PLO urges countries to rethink UNRWA disinvestment amid Israeli allegations
A number of Western countries have announced such steps after UNRWA said it had opened an investigation after Israel alleged some employees were involved in the October 7 attacks.
PLO Secretary-General Hussein al-Sheikh said the countries’ decision “entails great political and humanitarian relief risks”.
“At this particular time and in light of the continuing aggression against the Palestinian people, we need the maximum support for this international organization and not stopping support and assistance to it,” he wrote on X.
Hamas on Saturday slammed Israeli "threats" against UNRWA, urging the UN and other international organisations not to "cave in to the threats and blackmail".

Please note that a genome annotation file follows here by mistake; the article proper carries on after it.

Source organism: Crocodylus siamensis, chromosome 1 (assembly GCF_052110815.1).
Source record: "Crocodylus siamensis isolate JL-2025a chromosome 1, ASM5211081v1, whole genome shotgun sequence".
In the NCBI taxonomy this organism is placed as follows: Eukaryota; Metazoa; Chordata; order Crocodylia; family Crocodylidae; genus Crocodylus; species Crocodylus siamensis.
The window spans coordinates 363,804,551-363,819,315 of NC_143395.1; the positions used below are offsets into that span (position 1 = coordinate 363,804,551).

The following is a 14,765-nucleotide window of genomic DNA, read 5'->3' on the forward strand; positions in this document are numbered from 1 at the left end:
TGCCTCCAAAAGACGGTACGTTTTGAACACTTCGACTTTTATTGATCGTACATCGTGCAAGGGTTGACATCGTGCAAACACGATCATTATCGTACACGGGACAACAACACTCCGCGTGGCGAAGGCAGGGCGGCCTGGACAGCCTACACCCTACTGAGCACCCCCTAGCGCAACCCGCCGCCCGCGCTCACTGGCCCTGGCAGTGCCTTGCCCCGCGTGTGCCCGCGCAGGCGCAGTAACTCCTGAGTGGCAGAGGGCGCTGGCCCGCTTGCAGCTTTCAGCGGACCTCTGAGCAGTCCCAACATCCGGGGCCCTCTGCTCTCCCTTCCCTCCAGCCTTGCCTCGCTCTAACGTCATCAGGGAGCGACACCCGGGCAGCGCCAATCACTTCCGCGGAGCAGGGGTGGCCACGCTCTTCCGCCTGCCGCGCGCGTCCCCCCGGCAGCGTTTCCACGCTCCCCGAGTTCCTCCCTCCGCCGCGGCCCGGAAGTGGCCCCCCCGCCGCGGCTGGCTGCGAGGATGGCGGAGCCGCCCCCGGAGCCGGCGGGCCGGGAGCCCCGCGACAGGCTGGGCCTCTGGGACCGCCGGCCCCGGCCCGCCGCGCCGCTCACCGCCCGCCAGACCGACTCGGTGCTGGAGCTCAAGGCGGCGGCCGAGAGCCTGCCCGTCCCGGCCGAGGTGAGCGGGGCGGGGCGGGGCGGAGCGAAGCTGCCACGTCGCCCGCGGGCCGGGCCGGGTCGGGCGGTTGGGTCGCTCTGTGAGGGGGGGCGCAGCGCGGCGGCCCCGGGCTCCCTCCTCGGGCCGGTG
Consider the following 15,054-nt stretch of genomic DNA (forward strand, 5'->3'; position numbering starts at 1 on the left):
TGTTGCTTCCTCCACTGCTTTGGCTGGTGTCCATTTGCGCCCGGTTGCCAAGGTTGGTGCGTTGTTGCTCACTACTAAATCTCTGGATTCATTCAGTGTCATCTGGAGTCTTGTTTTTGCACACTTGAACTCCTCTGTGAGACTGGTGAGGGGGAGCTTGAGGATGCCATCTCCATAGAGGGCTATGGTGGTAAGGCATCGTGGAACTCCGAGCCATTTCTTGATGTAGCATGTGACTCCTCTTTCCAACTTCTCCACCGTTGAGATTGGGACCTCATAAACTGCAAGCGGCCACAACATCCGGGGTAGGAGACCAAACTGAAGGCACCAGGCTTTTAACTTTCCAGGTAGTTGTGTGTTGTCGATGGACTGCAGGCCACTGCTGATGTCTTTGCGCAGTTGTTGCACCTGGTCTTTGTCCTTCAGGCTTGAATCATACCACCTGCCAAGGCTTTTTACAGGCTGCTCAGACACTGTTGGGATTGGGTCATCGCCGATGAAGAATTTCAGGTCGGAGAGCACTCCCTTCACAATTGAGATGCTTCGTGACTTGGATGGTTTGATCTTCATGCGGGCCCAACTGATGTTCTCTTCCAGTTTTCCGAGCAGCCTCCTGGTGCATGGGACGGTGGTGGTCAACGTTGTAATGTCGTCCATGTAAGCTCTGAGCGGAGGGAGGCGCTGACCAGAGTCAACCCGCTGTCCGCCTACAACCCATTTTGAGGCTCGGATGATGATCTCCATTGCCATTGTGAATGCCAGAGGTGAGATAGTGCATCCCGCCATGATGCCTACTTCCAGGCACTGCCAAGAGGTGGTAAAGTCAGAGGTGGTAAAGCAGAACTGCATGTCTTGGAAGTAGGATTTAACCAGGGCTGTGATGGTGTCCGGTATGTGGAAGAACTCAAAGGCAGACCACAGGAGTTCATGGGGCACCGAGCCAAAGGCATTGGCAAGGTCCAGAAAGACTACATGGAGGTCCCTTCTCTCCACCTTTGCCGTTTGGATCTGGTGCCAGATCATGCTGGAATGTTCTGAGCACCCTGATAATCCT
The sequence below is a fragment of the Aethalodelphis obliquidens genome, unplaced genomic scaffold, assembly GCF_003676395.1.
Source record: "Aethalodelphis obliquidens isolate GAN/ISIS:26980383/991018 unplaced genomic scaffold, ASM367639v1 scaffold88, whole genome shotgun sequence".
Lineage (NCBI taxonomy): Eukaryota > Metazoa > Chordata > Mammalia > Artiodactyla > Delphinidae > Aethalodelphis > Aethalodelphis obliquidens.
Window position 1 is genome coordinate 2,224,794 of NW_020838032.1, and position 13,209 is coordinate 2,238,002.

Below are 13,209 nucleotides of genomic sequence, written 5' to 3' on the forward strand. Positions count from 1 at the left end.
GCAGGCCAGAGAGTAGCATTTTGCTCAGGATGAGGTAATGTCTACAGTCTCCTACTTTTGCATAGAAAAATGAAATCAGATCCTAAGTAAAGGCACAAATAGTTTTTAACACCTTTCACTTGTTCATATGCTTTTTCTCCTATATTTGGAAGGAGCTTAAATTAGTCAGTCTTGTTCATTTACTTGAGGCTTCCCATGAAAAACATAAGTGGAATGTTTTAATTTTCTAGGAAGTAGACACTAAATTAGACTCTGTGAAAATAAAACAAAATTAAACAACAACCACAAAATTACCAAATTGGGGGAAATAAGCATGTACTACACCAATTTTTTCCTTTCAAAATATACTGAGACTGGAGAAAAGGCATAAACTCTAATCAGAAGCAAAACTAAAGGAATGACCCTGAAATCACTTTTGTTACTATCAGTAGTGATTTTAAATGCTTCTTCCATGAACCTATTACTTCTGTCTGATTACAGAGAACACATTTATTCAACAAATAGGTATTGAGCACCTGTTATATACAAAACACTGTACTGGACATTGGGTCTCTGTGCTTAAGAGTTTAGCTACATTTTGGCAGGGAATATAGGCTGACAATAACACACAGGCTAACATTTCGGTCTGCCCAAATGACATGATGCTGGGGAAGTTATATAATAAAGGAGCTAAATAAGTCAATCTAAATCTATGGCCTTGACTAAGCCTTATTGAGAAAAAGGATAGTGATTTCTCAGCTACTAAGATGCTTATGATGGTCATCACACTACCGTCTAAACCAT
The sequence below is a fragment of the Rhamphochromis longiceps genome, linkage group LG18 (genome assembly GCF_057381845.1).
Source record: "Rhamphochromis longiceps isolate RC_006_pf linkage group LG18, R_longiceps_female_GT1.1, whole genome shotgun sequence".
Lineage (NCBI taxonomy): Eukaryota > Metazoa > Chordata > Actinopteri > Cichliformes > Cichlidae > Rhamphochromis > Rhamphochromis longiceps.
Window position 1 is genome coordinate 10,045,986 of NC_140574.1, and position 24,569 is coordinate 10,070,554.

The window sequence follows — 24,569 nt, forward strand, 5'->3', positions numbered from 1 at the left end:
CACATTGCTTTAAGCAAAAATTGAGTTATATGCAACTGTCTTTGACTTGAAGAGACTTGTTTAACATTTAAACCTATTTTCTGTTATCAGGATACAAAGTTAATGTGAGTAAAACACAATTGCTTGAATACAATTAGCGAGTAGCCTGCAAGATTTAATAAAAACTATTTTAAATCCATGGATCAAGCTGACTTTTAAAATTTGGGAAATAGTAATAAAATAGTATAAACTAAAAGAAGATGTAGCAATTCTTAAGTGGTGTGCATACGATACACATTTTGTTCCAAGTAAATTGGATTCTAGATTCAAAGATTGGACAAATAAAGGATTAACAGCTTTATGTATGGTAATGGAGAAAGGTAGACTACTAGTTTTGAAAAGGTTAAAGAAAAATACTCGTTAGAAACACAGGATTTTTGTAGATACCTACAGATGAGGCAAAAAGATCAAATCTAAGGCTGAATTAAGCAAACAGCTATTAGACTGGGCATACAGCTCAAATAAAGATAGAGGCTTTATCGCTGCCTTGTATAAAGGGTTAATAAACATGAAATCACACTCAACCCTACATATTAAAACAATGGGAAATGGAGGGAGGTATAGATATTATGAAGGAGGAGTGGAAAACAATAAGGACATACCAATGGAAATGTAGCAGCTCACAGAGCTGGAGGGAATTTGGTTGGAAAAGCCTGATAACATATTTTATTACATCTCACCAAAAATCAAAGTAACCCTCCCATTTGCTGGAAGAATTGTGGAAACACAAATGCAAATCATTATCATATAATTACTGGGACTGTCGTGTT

UNRWA said Friday it had sacked several employees accused by Israel of involvement in Hamas's unprecedented October 7 attack, prompting the United States to suspend critical funding.
The head of the agency, Philippe Lazzarini, vowed to hold "accountable, including through criminal prosecution" any UNRWA employee found to have taken part in acts of terror.
In response to the firings, UN Secretary-General Antonio Guterres pledged to conduct an "urgent and comprehensive independent review of UNRWA", his spokesman Stephane Dujarric said.
The US State Department said it had "temporarily paused additional funding" to the agency while it reviewed the claims as well as the UN's plan to address concerns.
Twelve employees "may have been involved", it added.
Australia, Canada, Italy and the UK also said they had suspended their funding to the agency.
Israel's relentless bombardment and siege of Gaza has killed at least 26,257 people, including over 100 UN staff.